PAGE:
Kost has two Instagram accounts, one under his name and one under his studio’s. “Jeremy Kost Studio is more for photos of things that I’m interested in and physical things that I’m making,” he explained. “But the Jeremy Kost account has become almost 99 percent behind-the-scenes snapshots taken while I’m working. They’re these pretty digital images in contrast to [the multi-exposed] Polaroids I’ve been making.”
A regular Kost (ghostly, sun-bleached) typically starts at $3,000, and a couple of his larger diptychs and silkscreen paintings have sold for over $35,000. These diet editions (vibrantly hued, white-balanced), all snapped on an iPhone 6, cost $100. The subjects haven’t changed, but their relationship to the camera has. These candid, behind-the-scenes shots capture heaps of personality—a hot commodity nowadays, especially among models, who are often scouted on the basis of the size of their Instagram following.
“Every image that I post, or have posted in the past, is available as a unique print, 8 inches by 8 inches, pigment on paper, the exact same way I make the larger works at the Lower East Side Print Shop. The exact same paper, everything,” Kost said. “One copy will go to the subject of the photograph [often an unknown model scouted by Kost off the street], and one going to archives that I’m going to keep for myself. Hopefully, the archive will be acquired by an institution at some point in the future. I never really thought about the images I was posting on Instagram as artworks, but I realized that they were composed, resolved images. Just because they aren’t Polaroids doesn’t mean they’re not good photos.”
“Democratization, not monetization” is the project’s soundbite. “It may not be easy—you may not go out to dinner for a couple of nights, maybe—but even if you’re making minimum wage, you can afford $100 if [the art] is important enough to you,” Kost said.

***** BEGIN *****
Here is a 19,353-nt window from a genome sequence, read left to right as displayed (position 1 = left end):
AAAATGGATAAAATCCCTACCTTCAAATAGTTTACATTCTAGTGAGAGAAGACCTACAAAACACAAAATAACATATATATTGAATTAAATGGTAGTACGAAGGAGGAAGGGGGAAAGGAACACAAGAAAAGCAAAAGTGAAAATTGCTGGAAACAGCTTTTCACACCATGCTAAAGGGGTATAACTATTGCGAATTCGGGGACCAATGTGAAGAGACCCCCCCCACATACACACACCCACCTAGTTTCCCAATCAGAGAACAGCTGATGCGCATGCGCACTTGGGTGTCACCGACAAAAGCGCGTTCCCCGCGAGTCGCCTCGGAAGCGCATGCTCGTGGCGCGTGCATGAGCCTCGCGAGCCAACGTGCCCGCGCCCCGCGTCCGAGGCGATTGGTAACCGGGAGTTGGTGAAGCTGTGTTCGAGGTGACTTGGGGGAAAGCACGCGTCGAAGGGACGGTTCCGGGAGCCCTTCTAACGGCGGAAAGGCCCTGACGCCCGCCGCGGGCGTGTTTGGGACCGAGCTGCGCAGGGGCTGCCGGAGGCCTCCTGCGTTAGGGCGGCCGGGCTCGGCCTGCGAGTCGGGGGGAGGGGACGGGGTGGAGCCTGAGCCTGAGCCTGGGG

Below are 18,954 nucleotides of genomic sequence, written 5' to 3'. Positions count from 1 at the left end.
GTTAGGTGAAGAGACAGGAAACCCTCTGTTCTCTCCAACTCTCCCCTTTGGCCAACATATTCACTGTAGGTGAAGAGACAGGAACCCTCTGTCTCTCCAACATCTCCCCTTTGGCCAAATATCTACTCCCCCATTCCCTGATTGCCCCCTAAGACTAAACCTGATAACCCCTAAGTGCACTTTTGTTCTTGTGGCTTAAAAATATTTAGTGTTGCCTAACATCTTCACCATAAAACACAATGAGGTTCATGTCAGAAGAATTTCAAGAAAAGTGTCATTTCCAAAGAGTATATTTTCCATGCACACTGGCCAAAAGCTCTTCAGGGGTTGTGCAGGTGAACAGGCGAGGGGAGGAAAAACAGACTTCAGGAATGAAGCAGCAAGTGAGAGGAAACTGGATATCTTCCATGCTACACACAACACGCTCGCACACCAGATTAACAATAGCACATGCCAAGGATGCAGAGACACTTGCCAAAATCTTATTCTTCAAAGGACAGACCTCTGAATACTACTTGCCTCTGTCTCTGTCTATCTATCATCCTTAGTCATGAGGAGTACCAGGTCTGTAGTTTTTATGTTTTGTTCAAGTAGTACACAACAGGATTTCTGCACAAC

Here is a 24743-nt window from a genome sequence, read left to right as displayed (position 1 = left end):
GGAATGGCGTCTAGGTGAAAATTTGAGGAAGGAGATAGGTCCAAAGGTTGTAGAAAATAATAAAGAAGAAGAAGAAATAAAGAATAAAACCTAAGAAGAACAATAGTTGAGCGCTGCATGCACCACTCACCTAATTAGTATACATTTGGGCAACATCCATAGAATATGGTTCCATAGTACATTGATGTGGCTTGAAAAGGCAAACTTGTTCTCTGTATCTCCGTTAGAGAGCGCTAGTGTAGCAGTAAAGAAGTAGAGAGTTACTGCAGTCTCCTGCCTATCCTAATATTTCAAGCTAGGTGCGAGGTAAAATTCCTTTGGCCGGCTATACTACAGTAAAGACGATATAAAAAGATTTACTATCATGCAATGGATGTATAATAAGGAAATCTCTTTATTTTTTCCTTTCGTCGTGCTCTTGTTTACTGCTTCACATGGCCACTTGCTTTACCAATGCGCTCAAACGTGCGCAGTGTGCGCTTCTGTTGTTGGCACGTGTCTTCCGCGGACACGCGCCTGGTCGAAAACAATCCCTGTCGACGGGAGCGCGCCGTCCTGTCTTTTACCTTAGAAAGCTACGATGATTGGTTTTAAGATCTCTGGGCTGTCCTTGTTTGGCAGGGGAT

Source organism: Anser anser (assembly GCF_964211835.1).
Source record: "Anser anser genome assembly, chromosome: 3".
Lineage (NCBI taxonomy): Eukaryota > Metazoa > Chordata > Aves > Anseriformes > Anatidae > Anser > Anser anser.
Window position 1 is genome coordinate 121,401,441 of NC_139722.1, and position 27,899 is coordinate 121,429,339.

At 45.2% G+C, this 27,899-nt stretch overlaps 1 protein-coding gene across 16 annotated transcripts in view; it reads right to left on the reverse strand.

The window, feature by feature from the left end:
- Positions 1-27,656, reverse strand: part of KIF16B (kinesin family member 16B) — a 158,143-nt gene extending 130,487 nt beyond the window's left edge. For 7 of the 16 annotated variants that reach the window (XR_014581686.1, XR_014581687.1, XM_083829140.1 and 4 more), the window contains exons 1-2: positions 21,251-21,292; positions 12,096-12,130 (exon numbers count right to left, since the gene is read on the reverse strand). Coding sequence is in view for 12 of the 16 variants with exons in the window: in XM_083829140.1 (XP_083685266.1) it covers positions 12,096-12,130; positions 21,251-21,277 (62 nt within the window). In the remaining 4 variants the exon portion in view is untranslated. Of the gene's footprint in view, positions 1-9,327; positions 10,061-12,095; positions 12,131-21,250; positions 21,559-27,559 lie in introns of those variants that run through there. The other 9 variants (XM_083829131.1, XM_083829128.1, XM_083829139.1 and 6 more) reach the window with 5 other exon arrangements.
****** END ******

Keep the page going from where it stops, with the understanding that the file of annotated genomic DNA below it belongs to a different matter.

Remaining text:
Kost has never had gallery representation in New York and is in many ways an art-world loner. The soft launch for the project—45 printed photos, to be exact—happened last Tuesday at a Playgirl-style party for friends and family in the penthouse of the Edition Hotel in New York. A few days later, an email blast was sent to collectors, and the public will hear the news via Instagram on this week.
Kost partnered with Spreesy, a tech company that enables users to turn their Instagram accounts into shopping sites. “Spreesy came up with an algorithm so that when you type certain characters into your Instagram post, Spreesy captures that post and sends it to their store.”
“You can buy it either through Instagram by commenting with your email address and then they send you as secure invoice,” Kost said, “or you can go to their website, this web store, and buy it there. The messaging on that is a little difficult with Instagram, but I took the domain tangiblebyjeremykost.com, which autoforwards to the Spreesy site, just to maintain consistent branding. I think the first photo I posted today was actually the first one that went from Instagram to that store.”
Out of roughly 600 images initially available, Kost said, approximately 10 percent have already sold, meaning his sales total $6,000 for the week.
“That seems pretty awesome,” he said. “I think what Instagram is doing culturally and even from a commerce perspective is so important now. From models to artists to brands to galleries, it’s really incredible. Frankly, I’m sort of addicted to it. The first thing I do in the morning is scroll through to see what happened while I was sleeping. It’s kind of sick.”